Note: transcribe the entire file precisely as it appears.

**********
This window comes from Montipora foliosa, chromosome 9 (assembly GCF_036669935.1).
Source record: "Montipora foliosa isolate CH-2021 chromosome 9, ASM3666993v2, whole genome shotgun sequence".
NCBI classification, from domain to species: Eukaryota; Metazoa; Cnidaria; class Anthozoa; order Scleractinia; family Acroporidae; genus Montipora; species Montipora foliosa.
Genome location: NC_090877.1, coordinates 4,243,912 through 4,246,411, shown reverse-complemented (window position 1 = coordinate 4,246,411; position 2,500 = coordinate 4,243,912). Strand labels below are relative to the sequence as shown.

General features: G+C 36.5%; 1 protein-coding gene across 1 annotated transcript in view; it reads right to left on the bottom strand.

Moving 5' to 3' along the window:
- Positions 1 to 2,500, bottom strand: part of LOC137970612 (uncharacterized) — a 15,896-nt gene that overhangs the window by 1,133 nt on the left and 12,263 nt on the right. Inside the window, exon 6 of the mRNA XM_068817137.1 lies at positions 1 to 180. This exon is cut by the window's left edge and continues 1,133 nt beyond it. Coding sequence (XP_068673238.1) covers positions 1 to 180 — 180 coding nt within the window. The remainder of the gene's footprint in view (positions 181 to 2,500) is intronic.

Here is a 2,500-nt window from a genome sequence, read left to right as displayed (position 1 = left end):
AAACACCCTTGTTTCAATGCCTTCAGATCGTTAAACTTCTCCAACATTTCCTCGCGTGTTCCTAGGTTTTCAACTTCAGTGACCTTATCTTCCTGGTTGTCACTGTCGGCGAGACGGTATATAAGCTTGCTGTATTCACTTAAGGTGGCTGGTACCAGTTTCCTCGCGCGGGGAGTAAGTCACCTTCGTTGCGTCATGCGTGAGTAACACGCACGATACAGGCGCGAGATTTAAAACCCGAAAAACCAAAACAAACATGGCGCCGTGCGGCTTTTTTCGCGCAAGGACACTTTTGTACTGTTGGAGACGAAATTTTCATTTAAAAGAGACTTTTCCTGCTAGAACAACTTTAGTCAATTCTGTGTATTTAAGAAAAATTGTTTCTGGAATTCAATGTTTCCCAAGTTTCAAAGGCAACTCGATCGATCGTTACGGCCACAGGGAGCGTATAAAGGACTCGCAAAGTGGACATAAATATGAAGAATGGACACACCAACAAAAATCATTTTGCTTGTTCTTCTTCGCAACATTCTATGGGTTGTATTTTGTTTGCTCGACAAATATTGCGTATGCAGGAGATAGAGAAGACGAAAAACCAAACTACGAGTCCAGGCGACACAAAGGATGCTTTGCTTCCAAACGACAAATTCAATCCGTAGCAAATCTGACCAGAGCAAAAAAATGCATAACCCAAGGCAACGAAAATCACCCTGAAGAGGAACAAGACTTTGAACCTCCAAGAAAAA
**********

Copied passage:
This window comes from Montipora foliosa, chromosome 9 (assembly GCF_036669935.1).
Source record: "Montipora foliosa isolate CH-2021 chromosome 9, ASM3666993v2, whole genome shotgun sequence".
NCBI classification, from domain to species: Eukaryota; Metazoa; Cnidaria; class Anthozoa; order Scleractinia; family Acroporidae; genus Montipora; species Montipora foliosa.
Genome location: NC_090877.1, coordinates 4,243,912 through 4,246,411, shown reverse-complemented (window position 1 = coordinate 4,246,411; position 2,500 = coordinate 4,243,912). Strand labels below are relative to the sequence as shown.

General features: G+C 36.5%; 1 protein-coding gene across 1 annotated transcript in view; it reads right to left on the bottom strand.

Moving 5' to 3' along the window:
- Positions 1 to 2,500, bottom strand: part of LOC137970612 (uncharacterized) — a 15,896-nt gene that overhangs the window by 1,133 nt on the left and 12,263 nt on the right. Inside the window, exon 6 of the mRNA XM_068817137.1 lies at positions 1 to 180. This exon is cut by the window's left edge and continues 1,133 nt beyond it. Coding sequence (XP_068673238.1) covers positions 1 to 180 — 180 coding nt within the window. The remainder of the gene's footprint in view (positions 181 to 2,500) is intronic.

Here is a 2,500-nt window from a genome sequence, read left to right as displayed (position 1 = left end):
AAACACCCTTGTTTCAATGCCTTCAGATCGTTAAACTTCTCCAACATTTCCTCGCGTGTTCCTAGGTTTTCAACTTCAGTGACCTTATCTTCCTGGTTGTCACTGTCGGCGAGACGGTATATAAGCTTGCTGTATTCACTTAAGGTGGCTGGTACCAGTTTCCTCGCGCGGGGAGTAAGTCACCTTCGTTGCGTCATGCGTGAGTAACACGCACGATACAGGCGCGAGATTTAAAACCCGAAAAACCAAAACAAACATGGCGCCGTGCGGCTTTTTTCGCGCAAGGACACTTTTGTACTGTTGGAGACGAAATTTTCATTTAAAAGAGACTTTTCCTGCTAGAACAACTTTAGTCAATTCTGTGTATTTAAGAAAAATTGTTTCTGGAATTCAATGTTTCCCAAGTTTCAAAGGCAACTCGATCGATCGTTACGGCCACAGGGAGCGTATAAAGGACTCGCAAAGTGGACATAAATATGAAGAATGGACACACCAACAAAAATCATTTTGCTTGTTCTTCTTCGCAACATTCTATGGGTTGTATTTTGTTTGCTCGACAAATATTGCGTATGCAGGAGATAGAGAAGACGAAAAACCAAACTACGAGTCCAGGCGACACAAAGGATGCTTTGCTTCCAAACGACAAATTCAATCCGTAGCAAATCTGACCAGAGCAAAAAAATGCATAACCCAAGGCAACGAAAATCACCCTGAAGAGGAACAAGACTTTGAACCTCCAAGAAAAA